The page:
Naphthalene – A Common Air Pollutant | Chemical Insights


Naphthalene (C10H8, CAS number: 91-20-3) is a polycyclic aromatic volatile organic compound (VOC) often found in the indoor and outdoor air.

It is easily recognized because of its “mothball-like” smell and the fact that it has a very low odor threshold in the air (reported to be as low as 1 μg/m3).

Naphthalene can be found in the emissions from numerous consumer products and building materials such as paints and coatings, plastic and carpet flooring systems, adhesives, air fresheners, disinfectants and insecticides. Indoor levels are typically low, less than 10 μg/m3 but levels up to 300 μg/m3 have been measured and are associated with new construction activities, furnishing materials, electronics and use of certain disinfectants. Naphthalene is a combustion byproduct and is found in the emissions of fires and cigarette smoking. Outdoors, it is primarily associated with vehicular exhaust and industrial sources.

Recent research has indicated that new indoor sources include 3D printing and the infiltration of wildfire smoke.

Health Concerns

Naphthalene exposure commonly occurs via inhalation, ingestion, and dermal contact, leading to various adverse health effects depending on the dosage and route of exposure.

Indoor exposures are often noted by odor and lead to respiratory irritation, headache and nausea. Acute or sub-chronic exposure to naphthalene is associated with skin (dermal contact) and respiratory irritation (inhalation), gastrointestinal distress (ingestion), eye damage (dermal contact), liver damage (inhalation or dermal contact), and hemolytic anemia (oral or inhalation).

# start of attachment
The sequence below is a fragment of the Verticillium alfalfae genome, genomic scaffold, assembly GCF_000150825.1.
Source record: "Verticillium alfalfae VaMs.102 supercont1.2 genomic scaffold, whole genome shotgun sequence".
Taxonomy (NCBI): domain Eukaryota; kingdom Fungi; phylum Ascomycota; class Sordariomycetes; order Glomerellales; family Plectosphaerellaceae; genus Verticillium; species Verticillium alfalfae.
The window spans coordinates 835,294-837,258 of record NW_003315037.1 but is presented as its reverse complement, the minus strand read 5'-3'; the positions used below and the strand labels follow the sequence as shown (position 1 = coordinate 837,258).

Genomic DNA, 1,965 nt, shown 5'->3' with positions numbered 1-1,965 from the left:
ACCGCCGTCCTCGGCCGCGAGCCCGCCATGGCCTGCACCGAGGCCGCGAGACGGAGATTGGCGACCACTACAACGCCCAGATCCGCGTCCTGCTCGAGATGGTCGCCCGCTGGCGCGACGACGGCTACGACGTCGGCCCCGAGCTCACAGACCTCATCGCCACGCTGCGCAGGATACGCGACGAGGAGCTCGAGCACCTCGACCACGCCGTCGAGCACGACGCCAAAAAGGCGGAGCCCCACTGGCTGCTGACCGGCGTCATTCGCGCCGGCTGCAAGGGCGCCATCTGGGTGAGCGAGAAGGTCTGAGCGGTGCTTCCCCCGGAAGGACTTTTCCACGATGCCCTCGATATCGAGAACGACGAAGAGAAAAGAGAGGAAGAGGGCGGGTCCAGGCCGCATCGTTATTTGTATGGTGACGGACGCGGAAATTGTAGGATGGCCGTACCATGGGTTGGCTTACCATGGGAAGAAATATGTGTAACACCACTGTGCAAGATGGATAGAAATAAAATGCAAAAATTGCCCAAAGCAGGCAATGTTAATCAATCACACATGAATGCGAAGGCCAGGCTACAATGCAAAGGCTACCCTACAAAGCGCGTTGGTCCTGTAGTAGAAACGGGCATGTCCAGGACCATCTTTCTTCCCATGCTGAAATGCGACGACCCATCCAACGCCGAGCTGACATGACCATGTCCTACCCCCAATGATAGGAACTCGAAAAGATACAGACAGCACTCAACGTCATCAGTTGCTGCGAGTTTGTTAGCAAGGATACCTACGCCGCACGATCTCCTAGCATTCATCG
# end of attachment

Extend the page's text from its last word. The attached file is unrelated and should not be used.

Further, neurologic symptoms such as headache, lethargy, confusion, and tremor can occur from high doses or repeated exposure to naphthalene. Chronic exposure to naphthalene is associated with health outcomes including respiratory hyperplasia and inflammation, cataracts, and retinal hemorrhage. Currently, naphthalene is listed as a possible human carcinogen (IARC group 2B), which can be associated with laryngeal and intestinal cancer development after chronic exposure.

Illustration of a person in profile with brain visible. Red line tracks from the base of the next up into the brain, where it expands into many branches in a firework pattern.
However, there is limited data to establish a causal effect of chronic naphthalene exposure on human cancer development.

Acceptable Exposure Levels

There are no regulated standards for acceptable indoor levels in nonindustrial environments such as homes, offices, and schools. Below is a list of some U.S. and global organizations with recommended exposure limits/odor thresholds for various applications (Table 1).


Table 1: Naphthalene Exposure and Emission Standards

Organization or Standard Application Exposure Limit Additional Information
The United States Environmental Protection Agency (U.S. EPA) Inhalation and oral exposure RfC: 3 μg/m3 RfD: 0.02 mg/kg/day for nervous and respiratory systems The U.S. EPA maintains the Integrated Risk Information System (IRIS), a database on information on noncancer and cancer health effects that may result from exposure to various substances in the environment, based on toxicological reviews. IRIS has a reference concentration for inhalation exposure (RfC) and a reference dose for oral exposure (RfD). RfD is an estimate of a daily exposure to the human population that is likely to be without an appreciable risk of deleterious effects during a lifetime.